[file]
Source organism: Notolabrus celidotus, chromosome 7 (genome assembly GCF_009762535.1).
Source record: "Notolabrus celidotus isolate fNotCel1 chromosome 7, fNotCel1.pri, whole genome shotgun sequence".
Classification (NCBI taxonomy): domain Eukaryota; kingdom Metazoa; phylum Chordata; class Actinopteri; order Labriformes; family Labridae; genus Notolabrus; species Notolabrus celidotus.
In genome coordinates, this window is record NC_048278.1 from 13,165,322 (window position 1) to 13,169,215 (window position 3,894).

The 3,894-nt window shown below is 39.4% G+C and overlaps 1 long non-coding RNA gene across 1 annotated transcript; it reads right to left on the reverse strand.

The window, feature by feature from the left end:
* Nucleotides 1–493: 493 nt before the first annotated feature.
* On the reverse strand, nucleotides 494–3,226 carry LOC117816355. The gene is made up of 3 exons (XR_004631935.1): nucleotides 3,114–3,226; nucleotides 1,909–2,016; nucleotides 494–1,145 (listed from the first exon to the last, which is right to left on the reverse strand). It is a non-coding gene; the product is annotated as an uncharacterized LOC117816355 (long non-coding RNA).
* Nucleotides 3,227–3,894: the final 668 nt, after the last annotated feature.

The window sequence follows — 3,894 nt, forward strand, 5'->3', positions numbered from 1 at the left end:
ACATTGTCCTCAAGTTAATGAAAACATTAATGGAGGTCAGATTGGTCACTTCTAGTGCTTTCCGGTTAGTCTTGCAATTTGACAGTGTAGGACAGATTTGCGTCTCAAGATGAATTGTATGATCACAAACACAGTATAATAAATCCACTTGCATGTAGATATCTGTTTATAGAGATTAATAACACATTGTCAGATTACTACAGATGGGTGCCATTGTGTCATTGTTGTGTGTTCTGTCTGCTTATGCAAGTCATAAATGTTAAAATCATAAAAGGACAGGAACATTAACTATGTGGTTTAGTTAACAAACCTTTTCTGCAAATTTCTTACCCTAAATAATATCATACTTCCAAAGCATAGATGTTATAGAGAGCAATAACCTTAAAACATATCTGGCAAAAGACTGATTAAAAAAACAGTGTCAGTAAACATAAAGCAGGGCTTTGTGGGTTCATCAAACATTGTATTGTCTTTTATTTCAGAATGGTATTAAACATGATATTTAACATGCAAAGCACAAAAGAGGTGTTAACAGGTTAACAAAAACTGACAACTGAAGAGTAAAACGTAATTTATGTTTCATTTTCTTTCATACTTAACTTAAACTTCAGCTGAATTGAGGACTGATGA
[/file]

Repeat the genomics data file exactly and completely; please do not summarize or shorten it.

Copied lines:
Source organism: Notolabrus celidotus, chromosome 7 (genome assembly GCF_009762535.1).
Source record: "Notolabrus celidotus isolate fNotCel1 chromosome 7, fNotCel1.pri, whole genome shotgun sequence".
Classification (NCBI taxonomy): domain Eukaryota; kingdom Metazoa; phylum Chordata; class Actinopteri; order Labriformes; family Labridae; genus Notolabrus; species Notolabrus celidotus.
In genome coordinates, this window is record NC_048278.1 from 13,165,322 (window position 1) to 13,169,215 (window position 3,894).

The 3,894-nt window shown below is 39.4% G+C and overlaps 1 long non-coding RNA gene across 1 annotated transcript; it reads right to left on the reverse strand.

The window, feature by feature from the left end:
* Nucleotides 1–493: 493 nt before the first annotated feature.
* On the reverse strand, nucleotides 494–3,226 carry LOC117816355. The gene is made up of 3 exons (XR_004631935.1): nucleotides 3,114–3,226; nucleotides 1,909–2,016; nucleotides 494–1,145 (listed from the first exon to the last, which is right to left on the reverse strand). It is a non-coding gene; the product is annotated as an uncharacterized LOC117816355 (long non-coding RNA).
* Nucleotides 3,227–3,894: the final 668 nt, after the last annotated feature.

The window sequence follows — 3,894 nt, forward strand, 5'->3', positions numbered from 1 at the left end:
ACATTGTCCTCAAGTTAATGAAAACATTAATGGAGGTCAGATTGGTCACTTCTAGTGCTTTCCGGTTAGTCTTGCAATTTGACAGTGTAGGACAGATTTGCGTCTCAAGATGAATTGTATGATCACAAACACAGTATAATAAATCCACTTGCATGTAGATATCTGTTTATAGAGATTAATAACACATTGTCAGATTACTACAGATGGGTGCCATTGTGTCATTGTTGTGTGTTCTGTCTGCTTATGCAAGTCATAAATGTTAAAATCATAAAAGGACAGGAACATTAACTATGTGGTTTAGTTAACAAACCTTTTCTGCAAATTTCTTACCCTAAATAATATCATACTTCCAAAGCATAGATGTTATAGAGAGCAATAACCTTAAAACATATCTGGCAAAAGACTGATTAAAAAAACAGTGTCAGTAAACATAAAGCAGGGCTTTGTGGGTTCATCAAACATTGTATTGTCTTTTATTTCAGAATGGTATTAAACATGATATTTAACATGCAAAGCACAAAAGAGGTGTTAACAGGTTAACAAAAACTGACAACTGAAGAGTAAAACGTAATTTATGTTTCATTTTCTTTCATACTTAACTTAAACTTCAGCTGAATTGAGGACTGATGA